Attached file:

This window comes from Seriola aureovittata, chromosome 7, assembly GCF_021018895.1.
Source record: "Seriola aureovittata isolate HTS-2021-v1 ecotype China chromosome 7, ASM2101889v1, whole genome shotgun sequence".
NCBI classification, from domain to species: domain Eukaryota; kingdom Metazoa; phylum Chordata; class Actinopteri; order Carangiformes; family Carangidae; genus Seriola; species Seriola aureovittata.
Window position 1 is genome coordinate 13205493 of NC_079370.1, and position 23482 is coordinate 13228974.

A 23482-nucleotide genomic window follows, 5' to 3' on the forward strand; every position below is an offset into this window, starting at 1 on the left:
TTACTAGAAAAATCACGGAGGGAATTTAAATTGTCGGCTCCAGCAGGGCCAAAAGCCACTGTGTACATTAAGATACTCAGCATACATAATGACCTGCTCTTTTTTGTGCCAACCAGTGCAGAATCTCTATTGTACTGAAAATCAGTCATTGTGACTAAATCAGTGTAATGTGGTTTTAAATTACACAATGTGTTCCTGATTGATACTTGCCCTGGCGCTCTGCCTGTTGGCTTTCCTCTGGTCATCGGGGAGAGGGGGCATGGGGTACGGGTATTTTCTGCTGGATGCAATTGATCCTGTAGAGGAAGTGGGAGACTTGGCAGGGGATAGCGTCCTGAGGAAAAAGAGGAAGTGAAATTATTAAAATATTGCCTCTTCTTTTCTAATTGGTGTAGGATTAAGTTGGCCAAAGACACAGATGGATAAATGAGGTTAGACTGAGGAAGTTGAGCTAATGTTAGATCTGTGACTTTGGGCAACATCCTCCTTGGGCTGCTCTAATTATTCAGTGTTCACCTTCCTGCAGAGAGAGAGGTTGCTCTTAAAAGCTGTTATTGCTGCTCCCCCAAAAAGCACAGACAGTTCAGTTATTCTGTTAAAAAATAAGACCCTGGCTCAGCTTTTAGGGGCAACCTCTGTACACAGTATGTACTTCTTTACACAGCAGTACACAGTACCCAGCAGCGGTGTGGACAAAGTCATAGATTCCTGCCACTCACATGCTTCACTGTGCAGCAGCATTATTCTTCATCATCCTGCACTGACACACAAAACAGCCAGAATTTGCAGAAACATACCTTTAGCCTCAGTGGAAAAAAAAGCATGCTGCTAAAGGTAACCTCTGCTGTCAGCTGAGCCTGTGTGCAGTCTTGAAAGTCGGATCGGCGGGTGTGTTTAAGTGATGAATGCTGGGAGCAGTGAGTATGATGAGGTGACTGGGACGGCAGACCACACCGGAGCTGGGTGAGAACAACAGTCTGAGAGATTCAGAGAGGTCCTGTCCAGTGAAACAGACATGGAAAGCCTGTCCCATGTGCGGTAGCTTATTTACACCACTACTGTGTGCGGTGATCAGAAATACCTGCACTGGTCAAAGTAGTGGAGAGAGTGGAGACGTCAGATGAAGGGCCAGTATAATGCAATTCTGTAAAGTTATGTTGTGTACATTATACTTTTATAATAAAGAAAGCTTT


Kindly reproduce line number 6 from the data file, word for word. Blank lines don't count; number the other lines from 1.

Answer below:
TTACTAGAAAAATCACGGAGGGAATTTAAATTGTCGGCTCCAGCAGGGCCAAAAGCCACTGTGTACATTAAGATACTCAGCATACATAATGACCTGCTCTTTTTTGTGCCAACCAGTGCAGAATCTCTATTGTACTGAAAATCAGTCATTGTGACTAAATCAGTGTAATGTGGTTTTAAATTACACAATGTGTTCCTGATTGATACTTGCCCTGGCGCTCTGCCTGTTGGCTTTCCTCTGGTCATCGGGGAGAGGGGGCATGGGGTACGGGTATTTTCTGCTGGATGCAATTGATCCTGTAGAGGAAGTGGGAGACTTGGCAGGGGATAGCGTCCTGAGGAAAAAGAGGAAGTGAAATTATTAAAATATTGCCTCTTCTTTTCTAATTGGTGTAGGATTAAGTTGGCCAAAGACACAGATGGATAAATGAGGTTAGACTGAGGAAGTTGAGCTAATGTTAGATCTGTGACTTTGGGCAACATCCTCCTTGGGCTGCTCTAATTATTCAGTGTTCACCTTCCTGCAGAGAGAGAGGTTGCTCTTAAAAGCTGTTATTGCTGCTCCCCCAAAAAGCACAGACAGTTCAGTTATTCTGTTAAAAAATAAGACCCTGGCTCAGCTTTTAGGGGCAACCTCTGTACACAGTATGTACTTCTTTACACAGCAGTACACAGTACCCAGCAGCGGTGTGGACAAAGTCATAGATTCCTGCCACTCACATGCTTCACTGTGCAGCAGCATTATTCTTCATCATCCTGCACTGACACACAAAACAGCCAGAATTTGCAGAAACATACCTTTAGCCTCAGTGGAAAAAAAAGCATGCTGCTAAAGGTAACCTCTGCTGTCAGCTGAGCCTGTGTGCAGTCTTGAAAGTCGGATCGGCGGGTGTGTTTAAGTGATGAATGCTGGGAGCAGTGAGTATGATGAGGTGACTGGGACGGCAGACCACACCGGAGCTGGGTGAGAACAACAGTCTGAGAGATTCAGAGAGGTCCTGTCCAGTGAAACAGACATGGAAAGCCTGTCCCATGTGCGGTAGCTTATTTACACCACTACTGTGTGCGGTGATCAGAAATACCTGCACTGGTCAAAGTAGTGGAGAGAGTGGAGACGTCAGATGAAGGGCCAGTATAATGCAATTCTGTAAAGTTATGTTGTGTACATTATACTTTTATAATAAAGAAAGCTTT